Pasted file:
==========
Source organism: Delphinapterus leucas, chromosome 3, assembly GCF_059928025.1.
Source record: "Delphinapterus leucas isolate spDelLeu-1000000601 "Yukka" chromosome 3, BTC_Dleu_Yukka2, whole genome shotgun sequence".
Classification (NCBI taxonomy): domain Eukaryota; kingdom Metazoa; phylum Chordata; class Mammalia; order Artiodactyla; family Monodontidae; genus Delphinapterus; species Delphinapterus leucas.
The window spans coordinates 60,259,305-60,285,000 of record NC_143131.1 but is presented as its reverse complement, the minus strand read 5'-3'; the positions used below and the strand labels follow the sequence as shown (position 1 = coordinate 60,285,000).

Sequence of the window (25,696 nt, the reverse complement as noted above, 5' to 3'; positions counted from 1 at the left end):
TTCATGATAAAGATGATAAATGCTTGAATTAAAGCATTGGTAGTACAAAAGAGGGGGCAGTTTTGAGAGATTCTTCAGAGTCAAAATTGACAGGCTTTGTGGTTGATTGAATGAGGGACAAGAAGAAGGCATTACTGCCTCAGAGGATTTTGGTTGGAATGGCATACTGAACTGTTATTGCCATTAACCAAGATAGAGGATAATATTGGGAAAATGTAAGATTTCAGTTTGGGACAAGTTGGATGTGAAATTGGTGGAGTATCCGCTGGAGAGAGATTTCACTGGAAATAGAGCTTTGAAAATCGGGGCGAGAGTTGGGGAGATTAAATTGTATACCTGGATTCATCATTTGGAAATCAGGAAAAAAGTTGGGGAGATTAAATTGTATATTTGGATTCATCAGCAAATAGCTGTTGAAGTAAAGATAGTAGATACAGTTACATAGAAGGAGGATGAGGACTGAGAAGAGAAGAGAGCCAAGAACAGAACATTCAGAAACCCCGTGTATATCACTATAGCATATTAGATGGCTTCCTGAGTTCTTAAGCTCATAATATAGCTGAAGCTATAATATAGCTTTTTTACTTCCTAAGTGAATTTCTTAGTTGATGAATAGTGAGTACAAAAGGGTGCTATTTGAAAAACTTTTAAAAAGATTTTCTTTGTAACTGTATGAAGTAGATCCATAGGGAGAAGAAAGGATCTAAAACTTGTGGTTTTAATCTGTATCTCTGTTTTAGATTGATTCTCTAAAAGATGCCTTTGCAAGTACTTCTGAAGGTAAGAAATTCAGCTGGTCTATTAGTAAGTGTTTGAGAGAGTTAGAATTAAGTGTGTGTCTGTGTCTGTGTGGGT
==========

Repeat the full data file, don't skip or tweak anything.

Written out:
Source organism: Delphinapterus leucas, chromosome 3, assembly GCF_059928025.1.
Source record: "Delphinapterus leucas isolate spDelLeu-1000000601 "Yukka" chromosome 3, BTC_Dleu_Yukka2, whole genome shotgun sequence".
Classification (NCBI taxonomy): domain Eukaryota; kingdom Metazoa; phylum Chordata; class Mammalia; order Artiodactyla; family Monodontidae; genus Delphinapterus; species Delphinapterus leucas.
The window spans coordinates 60,259,305-60,285,000 of record NC_143131.1 but is presented as its reverse complement, the minus strand read 5'-3'; the positions used below and the strand labels follow the sequence as shown (position 1 = coordinate 60,285,000).

Sequence of the window (25,696 nt, the reverse complement as noted above, 5' to 3'; positions counted from 1 at the left end):
TTCATGATAAAGATGATAAATGCTTGAATTAAAGCATTGGTAGTACAAAAGAGGGGGCAGTTTTGAGAGATTCTTCAGAGTCAAAATTGACAGGCTTTGTGGTTGATTGAATGAGGGACAAGAAGAAGGCATTACTGCCTCAGAGGATTTTGGTTGGAATGGCATACTGAACTGTTATTGCCATTAACCAAGATAGAGGATAATATTGGGAAAATGTAAGATTTCAGTTTGGGACAAGTTGGATGTGAAATTGGTGGAGTATCCGCTGGAGAGAGATTTCACTGGAAATAGAGCTTTGAAAATCGGGGCGAGAGTTGGGGAGATTAAATTGTATACCTGGATTCATCATTTGGAAATCAGGAAAAAAGTTGGGGAGATTAAATTGTATATTTGGATTCATCAGCAAATAGCTGTTGAAGTAAAGATAGTAGATACAGTTACATAGAAGGAGGATGAGGACTGAGAAGAGAAGAGAGCCAAGAACAGAACATTCAGAAACCCCGTGTATATCACTATAGCATATTAGATGGCTTCCTGAGTTCTTAAGCTCATAATATAGCTGAAGCTATAATATAGCTTTTTTACTTCCTAAGTGAATTTCTTAGTTGATGAATAGTGAGTACAAAAGGGTGCTATTTGAAAAACTTTTAAAAAGATTTTCTTTGTAACTGTATGAAGTAGATCCATAGGGAGAAGAAAGGATCTAAAACTTGTGGTTTTAATCTGTATCTCTGTTTTAGATTGATTCTCTAAAAGATGCCTTTGCAAGTACTTCTGAAGGTAAGAAATTCAGCTGGTCTATTAGTAAGTGTTTGAGAGAGTTAGAATTAAGTGTGTGTCTGTGTCTGTGTGGGT